Forthcoming: Thinking of Bush
Reception: October 10 from 6-9pm
Joe Fleming has been exhibiting internationally for over 15 years. Fleming completed his formal education from Sheridan College of Applied Arts in 1986. He has lectured at various universities in Canada and South East Asia since 1993. His works are in included in many public and private collections such as: BMO Financial Group, Trimark Mutual Funds, Honeywell Bull, Princewaterhouse Coopers (Malaysia), HSBC Bank, Australian High Commission, Canadian High Commission (Kuala Lumpur), the Edmonton Art Gallery, the Museum of Civilization (Hull, Quebec) and the Holocaust Museum (LA). Fleming has participated in many international art fairs: Rogue Wave Singapore, courtesy of Gallery Taksu as well as FIAC in Paris, Arte Cologne in Germany, Scope in New York and TIAF in Toronto all courtesy of Artcore and General Hardware Contemporary. In 2009 Fleming’s work was included in Carte Blanche 2: Painting – a survey of new Canadian painting and The 60 Painters exhibition in Canada. Joe Fleming lives and works in Toronto, Canada.
For CV refer to joefleming.com
Contact the gallery for complete list of exhibition images.
Screen Play: Recent Works by Joe Fleming
Essay by: Shannon Anderson, Writer/Curator, September 2013
Joe Fleming’s paintings have a deceptively sculptural pull. They lure the viewer into their surfaces, first directing the eye toward vividly coloured shapes, then beckoning it closer to discover surface details and underlying layers, and finally urging the whole body to shift and bend to explore the perspectival confusions and possibilities.
Fleming refers to those bright areas of solid colour as “graphic devices,” noting the connection to illustration, both as a formal reference point and as an influence carried over from his past work in the field. Although these shapes recur throughout his practice, in this most recent body of work they adopt a sharper presence that echoes the colour-field paintings of Jack Bush from the 1960s. The Toronto-based abstractionist drew Fleming’s attention for their shared integration of graphic elements in their work (they both had prior careers in illustration). Fleming describes his own latest works as “lean” to indicate the flatness of their surfaces, a feature that also distinguishes Bush’s paintings from those of his contemporaries.
Material choices play a key role in Fleming’s practice, and they often veer toward the industrial. In these recent works, for instance, Plexiglas is often employed as a painting support. It has been scratched to give it a “tooth” for adherence to the applied paint, but this manipulation also lends the surface a screen-like translucency. This quality shifts the potential reading of the flat planes, which come to suggest a printmakers’ silkscreen. This translucency also allows Fleming to play with light and shadows, and as such, gives him space to explore his other significant source of inspiration: film. As enamel paint washes over the Plexiglas support, emulsion-like surfaces are created that allude to film negatives. Looking at these works, Evelyn Lambart and Norman McLaren’s Begone Dull Care comes to mind. In this classic NFB piece from 1949, blank film stock is first treated as a canvas, painted on and scratched into so that the resulting images become a projected animated sequence, accompanied by an Oscar Peterson jazz soundtrack. Along with the use of scratching and the play of light, many of Lambart and McLaren’s “film stills” recall a similar combination of graphic and gestural abstraction seen in Fleming’s works.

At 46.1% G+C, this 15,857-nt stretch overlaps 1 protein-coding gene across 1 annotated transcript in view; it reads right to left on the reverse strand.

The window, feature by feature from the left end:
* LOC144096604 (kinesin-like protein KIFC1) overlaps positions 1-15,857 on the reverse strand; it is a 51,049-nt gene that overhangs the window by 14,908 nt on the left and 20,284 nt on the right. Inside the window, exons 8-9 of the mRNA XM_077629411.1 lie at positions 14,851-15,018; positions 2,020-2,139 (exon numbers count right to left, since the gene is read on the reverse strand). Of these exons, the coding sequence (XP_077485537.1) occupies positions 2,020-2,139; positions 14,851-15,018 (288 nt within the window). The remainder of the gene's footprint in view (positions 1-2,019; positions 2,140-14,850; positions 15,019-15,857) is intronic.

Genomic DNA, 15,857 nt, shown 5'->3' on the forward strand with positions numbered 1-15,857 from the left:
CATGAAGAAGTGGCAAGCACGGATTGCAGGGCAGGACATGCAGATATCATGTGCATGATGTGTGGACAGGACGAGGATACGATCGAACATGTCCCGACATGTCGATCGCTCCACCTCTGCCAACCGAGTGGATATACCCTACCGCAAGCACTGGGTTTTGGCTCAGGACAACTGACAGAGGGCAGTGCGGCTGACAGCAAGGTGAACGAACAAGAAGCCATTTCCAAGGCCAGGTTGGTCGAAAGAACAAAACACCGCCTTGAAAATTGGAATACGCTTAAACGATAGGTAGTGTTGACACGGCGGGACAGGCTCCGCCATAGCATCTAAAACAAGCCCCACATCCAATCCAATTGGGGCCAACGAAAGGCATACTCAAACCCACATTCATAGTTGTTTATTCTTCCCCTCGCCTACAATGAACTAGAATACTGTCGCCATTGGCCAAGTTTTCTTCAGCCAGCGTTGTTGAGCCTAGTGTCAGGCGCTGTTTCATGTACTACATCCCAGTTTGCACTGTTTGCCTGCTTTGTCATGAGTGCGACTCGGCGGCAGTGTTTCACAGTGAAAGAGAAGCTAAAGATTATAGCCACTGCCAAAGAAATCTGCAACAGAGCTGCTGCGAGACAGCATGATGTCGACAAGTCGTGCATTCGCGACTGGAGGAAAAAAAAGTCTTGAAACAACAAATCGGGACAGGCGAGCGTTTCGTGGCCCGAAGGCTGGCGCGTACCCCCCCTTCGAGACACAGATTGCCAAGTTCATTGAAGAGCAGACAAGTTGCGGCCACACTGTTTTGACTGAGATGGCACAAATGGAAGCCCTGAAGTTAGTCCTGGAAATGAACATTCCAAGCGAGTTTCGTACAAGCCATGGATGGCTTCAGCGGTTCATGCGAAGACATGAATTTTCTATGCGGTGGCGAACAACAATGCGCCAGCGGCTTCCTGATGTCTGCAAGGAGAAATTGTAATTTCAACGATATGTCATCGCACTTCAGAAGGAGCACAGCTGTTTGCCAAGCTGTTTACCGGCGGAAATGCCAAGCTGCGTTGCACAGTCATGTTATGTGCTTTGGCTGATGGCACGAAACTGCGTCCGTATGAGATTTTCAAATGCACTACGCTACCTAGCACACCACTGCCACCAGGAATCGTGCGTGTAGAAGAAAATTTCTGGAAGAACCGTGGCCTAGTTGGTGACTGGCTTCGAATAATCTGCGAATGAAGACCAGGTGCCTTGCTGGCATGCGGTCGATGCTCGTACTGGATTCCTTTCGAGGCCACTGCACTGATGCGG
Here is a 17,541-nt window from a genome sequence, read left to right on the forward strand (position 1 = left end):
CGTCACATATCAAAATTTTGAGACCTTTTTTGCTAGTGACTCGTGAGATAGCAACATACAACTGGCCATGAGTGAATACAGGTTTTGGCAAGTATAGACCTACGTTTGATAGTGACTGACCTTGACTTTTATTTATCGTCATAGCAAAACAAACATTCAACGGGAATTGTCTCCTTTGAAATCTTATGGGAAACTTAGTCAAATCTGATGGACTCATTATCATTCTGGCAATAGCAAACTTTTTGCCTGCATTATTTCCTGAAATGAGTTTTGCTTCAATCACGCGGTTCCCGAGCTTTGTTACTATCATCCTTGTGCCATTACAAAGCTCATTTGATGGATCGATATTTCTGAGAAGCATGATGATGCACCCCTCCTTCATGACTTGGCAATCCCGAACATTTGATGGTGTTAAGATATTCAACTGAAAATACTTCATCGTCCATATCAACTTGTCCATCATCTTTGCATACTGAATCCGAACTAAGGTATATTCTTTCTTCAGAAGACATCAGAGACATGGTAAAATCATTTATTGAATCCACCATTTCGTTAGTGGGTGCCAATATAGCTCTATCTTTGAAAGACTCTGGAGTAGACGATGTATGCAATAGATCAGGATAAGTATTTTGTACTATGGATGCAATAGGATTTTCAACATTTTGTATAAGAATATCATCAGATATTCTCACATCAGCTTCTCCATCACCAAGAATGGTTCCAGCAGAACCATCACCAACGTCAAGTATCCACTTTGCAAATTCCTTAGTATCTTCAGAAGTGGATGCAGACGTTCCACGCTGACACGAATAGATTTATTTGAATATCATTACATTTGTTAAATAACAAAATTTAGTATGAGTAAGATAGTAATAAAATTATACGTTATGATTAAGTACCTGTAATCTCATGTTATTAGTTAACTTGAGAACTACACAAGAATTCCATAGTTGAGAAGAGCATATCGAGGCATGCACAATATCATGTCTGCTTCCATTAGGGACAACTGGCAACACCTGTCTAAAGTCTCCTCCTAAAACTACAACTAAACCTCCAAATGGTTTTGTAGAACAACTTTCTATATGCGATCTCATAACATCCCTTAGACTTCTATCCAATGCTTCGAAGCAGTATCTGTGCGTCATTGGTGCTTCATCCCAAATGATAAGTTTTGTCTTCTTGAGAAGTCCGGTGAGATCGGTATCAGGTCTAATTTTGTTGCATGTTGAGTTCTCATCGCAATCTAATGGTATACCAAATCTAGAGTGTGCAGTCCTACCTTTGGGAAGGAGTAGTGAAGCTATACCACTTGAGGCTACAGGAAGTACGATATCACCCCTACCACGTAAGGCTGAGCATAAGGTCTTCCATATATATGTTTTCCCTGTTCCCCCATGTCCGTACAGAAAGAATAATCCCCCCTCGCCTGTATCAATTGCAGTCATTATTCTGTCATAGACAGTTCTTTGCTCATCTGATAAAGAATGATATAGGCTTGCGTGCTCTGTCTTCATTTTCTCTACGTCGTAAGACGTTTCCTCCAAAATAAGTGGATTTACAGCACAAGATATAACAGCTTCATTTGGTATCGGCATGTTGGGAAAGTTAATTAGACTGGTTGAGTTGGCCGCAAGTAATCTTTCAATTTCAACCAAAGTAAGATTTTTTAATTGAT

And while his paintings remain static in practice, their contained energy communicates a need for lively engagement with and dissection of its various components. The translucency offered by the Plexiglas lets viewers see through the painting, and the artist has played with that effect, deliberately complicating our understanding of the planes on either side of it. The wall behind the painting becomes an active player as Fleming emphasizes the play of shadows and adds paint and graphite to it, dissolving the boundary between where the painting ends and the wall begins.
recent review: The Globe and Mail, review June 23, 2012
“Fleming uses construction scraps and found objects to create short but very thick pile-ups that leap off the wall. Then he slathers his hoardings with gobs and bucket wallops of candy bright paint. Weirdly, this messy sounding scheme results in works that betray a ruined elegance, the allure of the dishevelled (what is known in club culture as being a “hot mess”) – all of which makes me suspect that despite the outward slap-dash action, Fleming is a highly calculating painter.” R.M. Vaughan June 23, 2012